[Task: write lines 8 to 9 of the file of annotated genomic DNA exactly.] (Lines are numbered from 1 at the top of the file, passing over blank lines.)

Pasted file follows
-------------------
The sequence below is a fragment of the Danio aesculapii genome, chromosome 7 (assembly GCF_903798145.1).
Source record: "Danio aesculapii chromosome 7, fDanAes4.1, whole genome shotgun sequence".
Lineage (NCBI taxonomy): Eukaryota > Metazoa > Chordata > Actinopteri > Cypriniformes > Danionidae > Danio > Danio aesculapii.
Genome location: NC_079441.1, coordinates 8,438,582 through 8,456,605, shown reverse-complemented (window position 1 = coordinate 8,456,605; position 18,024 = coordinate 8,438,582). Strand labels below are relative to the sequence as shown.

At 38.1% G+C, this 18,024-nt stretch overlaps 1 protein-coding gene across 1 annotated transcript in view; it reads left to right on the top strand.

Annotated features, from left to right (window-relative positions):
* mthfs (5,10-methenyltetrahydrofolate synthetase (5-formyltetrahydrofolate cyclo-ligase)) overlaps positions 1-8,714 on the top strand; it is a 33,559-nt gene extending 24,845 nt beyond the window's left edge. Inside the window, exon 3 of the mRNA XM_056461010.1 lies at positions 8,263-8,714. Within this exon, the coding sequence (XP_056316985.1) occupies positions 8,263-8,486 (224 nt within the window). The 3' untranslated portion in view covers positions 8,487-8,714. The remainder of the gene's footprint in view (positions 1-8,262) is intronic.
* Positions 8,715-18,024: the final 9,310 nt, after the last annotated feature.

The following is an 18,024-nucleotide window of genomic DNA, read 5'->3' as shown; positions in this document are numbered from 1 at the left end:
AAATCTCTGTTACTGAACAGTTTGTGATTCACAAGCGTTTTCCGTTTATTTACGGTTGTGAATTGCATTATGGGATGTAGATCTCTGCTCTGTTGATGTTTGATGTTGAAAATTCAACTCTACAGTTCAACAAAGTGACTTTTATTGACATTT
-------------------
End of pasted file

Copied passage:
* Positions 8,715-18,024: the final 9,310 nt, after the last annotated feature.

The following is an 18,024-nucleotide window of genomic DNA, read 5'->3' as shown; positions in this document are numbered from 1 at the left end: